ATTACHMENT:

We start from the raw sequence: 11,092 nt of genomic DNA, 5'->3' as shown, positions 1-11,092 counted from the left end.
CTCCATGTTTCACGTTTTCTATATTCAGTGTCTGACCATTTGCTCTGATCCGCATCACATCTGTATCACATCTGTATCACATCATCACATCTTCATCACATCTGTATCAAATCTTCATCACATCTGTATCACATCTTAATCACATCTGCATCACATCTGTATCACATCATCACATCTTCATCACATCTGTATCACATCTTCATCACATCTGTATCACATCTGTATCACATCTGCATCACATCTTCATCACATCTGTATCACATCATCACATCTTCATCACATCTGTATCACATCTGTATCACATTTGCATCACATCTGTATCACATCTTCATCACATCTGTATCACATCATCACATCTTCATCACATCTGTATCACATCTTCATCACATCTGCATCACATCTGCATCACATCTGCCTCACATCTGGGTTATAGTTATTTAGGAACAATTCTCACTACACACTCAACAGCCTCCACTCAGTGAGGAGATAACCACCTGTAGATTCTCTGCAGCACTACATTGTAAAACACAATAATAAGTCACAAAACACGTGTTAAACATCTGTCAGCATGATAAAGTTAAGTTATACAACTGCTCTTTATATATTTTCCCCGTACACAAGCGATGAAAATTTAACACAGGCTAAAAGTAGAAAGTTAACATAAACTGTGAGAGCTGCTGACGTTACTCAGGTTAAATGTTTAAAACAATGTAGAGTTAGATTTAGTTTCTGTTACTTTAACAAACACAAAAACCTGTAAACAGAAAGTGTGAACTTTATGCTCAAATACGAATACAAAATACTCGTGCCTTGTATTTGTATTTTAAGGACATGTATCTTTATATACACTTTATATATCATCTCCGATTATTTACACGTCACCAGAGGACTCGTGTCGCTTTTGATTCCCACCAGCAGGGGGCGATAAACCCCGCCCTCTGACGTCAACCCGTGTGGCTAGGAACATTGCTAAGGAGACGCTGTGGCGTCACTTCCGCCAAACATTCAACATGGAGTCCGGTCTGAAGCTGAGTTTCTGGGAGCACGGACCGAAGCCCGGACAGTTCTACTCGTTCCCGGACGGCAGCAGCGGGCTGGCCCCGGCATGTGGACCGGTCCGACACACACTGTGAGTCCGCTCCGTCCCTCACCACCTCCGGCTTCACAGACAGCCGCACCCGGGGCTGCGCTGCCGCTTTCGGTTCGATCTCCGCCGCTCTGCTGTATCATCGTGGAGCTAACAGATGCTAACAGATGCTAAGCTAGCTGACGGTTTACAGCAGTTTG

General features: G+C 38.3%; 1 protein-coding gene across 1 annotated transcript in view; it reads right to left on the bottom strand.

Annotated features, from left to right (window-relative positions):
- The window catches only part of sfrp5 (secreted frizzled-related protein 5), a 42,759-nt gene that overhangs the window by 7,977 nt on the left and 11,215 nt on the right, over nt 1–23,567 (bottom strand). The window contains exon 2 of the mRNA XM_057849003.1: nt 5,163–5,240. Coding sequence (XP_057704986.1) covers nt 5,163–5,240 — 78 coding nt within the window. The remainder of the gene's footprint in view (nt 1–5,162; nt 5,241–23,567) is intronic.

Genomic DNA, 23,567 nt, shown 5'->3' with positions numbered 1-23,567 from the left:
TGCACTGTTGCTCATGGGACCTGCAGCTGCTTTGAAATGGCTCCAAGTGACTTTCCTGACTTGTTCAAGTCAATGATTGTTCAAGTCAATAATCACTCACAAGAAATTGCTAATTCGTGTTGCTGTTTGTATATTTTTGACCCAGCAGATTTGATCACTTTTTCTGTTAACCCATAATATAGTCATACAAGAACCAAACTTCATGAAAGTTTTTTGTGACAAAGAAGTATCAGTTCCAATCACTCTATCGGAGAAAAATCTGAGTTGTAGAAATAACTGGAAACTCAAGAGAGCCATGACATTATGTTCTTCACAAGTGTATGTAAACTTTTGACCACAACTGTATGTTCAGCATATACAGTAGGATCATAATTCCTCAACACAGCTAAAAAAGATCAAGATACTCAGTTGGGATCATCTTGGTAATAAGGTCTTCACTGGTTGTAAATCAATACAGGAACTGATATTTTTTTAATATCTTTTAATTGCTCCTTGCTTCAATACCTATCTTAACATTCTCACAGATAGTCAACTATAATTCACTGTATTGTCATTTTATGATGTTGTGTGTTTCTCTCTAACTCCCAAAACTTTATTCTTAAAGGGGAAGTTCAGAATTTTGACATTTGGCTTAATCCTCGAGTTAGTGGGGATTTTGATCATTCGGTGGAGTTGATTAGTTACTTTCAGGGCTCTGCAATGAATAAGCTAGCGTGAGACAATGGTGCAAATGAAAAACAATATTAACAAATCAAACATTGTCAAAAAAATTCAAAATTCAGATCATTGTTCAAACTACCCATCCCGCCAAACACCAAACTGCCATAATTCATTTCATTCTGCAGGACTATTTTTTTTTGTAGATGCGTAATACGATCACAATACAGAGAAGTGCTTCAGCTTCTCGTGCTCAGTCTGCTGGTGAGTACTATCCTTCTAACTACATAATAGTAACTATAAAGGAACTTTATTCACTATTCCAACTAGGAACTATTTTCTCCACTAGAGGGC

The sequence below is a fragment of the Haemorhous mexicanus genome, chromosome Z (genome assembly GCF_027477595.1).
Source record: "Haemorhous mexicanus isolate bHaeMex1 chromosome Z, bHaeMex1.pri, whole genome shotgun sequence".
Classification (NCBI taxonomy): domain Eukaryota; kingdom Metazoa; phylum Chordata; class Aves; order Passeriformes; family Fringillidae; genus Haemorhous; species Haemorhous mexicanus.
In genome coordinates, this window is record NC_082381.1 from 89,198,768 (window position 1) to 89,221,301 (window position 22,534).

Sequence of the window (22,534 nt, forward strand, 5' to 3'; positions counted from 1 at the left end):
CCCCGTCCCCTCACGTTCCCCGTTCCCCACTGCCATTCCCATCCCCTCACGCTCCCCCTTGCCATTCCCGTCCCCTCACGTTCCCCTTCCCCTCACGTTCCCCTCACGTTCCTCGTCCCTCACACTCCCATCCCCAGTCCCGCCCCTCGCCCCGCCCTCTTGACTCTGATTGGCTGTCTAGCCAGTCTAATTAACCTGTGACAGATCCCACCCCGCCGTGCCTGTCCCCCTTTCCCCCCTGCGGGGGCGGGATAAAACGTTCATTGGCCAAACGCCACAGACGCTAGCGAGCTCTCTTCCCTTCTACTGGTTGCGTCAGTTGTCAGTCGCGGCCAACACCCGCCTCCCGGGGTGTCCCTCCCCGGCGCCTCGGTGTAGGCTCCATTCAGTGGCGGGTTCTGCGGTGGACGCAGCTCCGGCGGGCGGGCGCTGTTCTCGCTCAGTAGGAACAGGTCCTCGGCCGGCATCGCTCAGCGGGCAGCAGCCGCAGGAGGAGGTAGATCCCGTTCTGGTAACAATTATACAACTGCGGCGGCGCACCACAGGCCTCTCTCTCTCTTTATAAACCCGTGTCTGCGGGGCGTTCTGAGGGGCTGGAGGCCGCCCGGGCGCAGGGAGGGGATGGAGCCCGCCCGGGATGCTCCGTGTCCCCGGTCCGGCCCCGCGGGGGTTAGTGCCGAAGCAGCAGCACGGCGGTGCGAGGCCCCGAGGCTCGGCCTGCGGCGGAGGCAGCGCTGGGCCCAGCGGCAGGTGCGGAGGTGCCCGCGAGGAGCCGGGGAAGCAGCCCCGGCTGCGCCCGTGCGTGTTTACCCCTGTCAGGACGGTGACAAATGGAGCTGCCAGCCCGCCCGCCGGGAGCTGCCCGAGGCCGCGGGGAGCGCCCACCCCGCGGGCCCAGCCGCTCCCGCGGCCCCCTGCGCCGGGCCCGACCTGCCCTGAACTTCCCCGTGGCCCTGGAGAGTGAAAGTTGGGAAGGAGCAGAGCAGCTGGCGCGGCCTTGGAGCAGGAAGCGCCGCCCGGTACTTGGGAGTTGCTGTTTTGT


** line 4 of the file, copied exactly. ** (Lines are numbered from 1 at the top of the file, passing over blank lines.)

Annotated features, from left to right (window-relative positions):